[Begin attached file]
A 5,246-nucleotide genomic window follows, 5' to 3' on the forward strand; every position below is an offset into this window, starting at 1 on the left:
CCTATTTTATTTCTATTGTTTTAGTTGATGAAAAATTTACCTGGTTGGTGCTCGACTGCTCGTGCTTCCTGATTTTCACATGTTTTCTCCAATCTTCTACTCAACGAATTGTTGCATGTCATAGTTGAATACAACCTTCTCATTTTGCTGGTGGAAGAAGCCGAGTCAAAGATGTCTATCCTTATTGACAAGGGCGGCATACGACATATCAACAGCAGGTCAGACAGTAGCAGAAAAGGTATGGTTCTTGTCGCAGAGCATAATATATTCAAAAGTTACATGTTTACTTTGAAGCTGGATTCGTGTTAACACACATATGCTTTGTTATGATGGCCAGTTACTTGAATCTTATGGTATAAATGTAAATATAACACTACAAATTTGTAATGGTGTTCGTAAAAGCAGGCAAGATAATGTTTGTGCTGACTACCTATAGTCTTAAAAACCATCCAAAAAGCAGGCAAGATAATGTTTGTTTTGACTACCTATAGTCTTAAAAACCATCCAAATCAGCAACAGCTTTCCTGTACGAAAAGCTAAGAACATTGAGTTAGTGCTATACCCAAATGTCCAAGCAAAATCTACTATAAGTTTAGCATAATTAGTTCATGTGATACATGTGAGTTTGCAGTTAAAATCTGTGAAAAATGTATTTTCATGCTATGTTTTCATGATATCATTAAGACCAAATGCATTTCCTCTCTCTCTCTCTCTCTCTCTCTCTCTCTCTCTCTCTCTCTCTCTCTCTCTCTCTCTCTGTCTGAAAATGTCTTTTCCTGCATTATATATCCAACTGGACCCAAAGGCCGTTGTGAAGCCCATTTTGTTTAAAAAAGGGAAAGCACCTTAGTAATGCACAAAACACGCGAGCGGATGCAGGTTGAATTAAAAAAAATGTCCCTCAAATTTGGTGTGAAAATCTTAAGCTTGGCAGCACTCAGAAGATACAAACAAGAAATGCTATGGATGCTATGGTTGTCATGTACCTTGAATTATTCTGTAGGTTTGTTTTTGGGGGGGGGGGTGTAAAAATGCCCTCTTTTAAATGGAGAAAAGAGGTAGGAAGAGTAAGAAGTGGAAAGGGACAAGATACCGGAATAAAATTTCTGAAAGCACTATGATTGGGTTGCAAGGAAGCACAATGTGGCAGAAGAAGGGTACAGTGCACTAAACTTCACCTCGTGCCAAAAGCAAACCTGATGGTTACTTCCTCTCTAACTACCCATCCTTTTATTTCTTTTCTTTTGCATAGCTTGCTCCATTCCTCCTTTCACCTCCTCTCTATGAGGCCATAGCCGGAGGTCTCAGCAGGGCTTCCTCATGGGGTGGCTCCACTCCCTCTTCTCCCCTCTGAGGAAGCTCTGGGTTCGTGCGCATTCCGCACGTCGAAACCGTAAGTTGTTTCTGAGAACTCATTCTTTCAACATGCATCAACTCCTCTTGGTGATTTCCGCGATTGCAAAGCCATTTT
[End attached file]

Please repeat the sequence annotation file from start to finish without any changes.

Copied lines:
A 5,246-nucleotide genomic window follows, 5' to 3' on the forward strand; every position below is an offset into this window, starting at 1 on the left:
CCTATTTTATTTCTATTGTTTTAGTTGATGAAAAATTTACCTGGTTGGTGCTCGACTGCTCGTGCTTCCTGATTTTCACATGTTTTCTCCAATCTTCTACTCAACGAATTGTTGCATGTCATAGTTGAATACAACCTTCTCATTTTGCTGGTGGAAGAAGCCGAGTCAAAGATGTCTATCCTTATTGACAAGGGCGGCATACGACATATCAACAGCAGGTCAGACAGTAGCAGAAAAGGTATGGTTCTTGTCGCAGAGCATAATATATTCAAAAGTTACATGTTTACTTTGAAGCTGGATTCGTGTTAACACACATATGCTTTGTTATGATGGCCAGTTACTTGAATCTTATGGTATAAATGTAAATATAACACTACAAATTTGTAATGGTGTTCGTAAAAGCAGGCAAGATAATGTTTGTGCTGACTACCTATAGTCTTAAAAACCATCCAAAAAGCAGGCAAGATAATGTTTGTTTTGACTACCTATAGTCTTAAAAACCATCCAAATCAGCAACAGCTTTCCTGTACGAAAAGCTAAGAACATTGAGTTAGTGCTATACCCAAATGTCCAAGCAAAATCTACTATAAGTTTAGCATAATTAGTTCATGTGATACATGTGAGTTTGCAGTTAAAATCTGTGAAAAATGTATTTTCATGCTATGTTTTCATGATATCATTAAGACCAAATGCATTTCCTCTCTCTCTCTCTCTCTCTCTCTCTCTCTCTCTCTCTCTCTCTCTCTCTCTCTCTCTCTGTCTGAAAATGTCTTTTCCTGCATTATATATCCAACTGGACCCAAAGGCCGTTGTGAAGCCCATTTTGTTTAAAAAAGGGAAAGCACCTTAGTAATGCACAAAACACGCGAGCGGATGCAGGTTGAATTAAAAAAAATGTCCCTCAAATTTGGTGTGAAAATCTTAAGCTTGGCAGCACTCAGAAGATACAAACAAGAAATGCTATGGATGCTATGGTTGTCATGTACCTTGAATTATTCTGTAGGTTTGTTTTTGGGGGGGGGGGTGTAAAAATGCCCTCTTTTAAATGGAGAAAAGAGGTAGGAAGAGTAAGAAGTGGAAAGGGACAAGATACCGGAATAAAATTTCTGAAAGCACTATGATTGGGTTGCAAGGAAGCACAATGTGGCAGAAGAAGGGTACAGTGCACTAAACTTCACCTCGTGCCAAAAGCAAACCTGATGGTTACTTCCTCTCTAACTACCCATCCTTTTATTTCTTTTCTTTTGCATAGCTTGCTCCATTCCTCCTTTCACCTCCTCTCTATGAGGCCATAGCCGGAGGTCTCAGCAGGGCTTCCTCATGGGGTGGCTCCACTCCCTCTTCTCCCCTCTGAGGAAGCTCTGGGTTCGTGCGCATTCCGCACGTCGAAACCGTAAGTTGTTTCTGAGAACTCATTCTTTCAACATGCATCAACTCCTCTTGGTGATTTCCGCGATTGCAAAGCCATTTT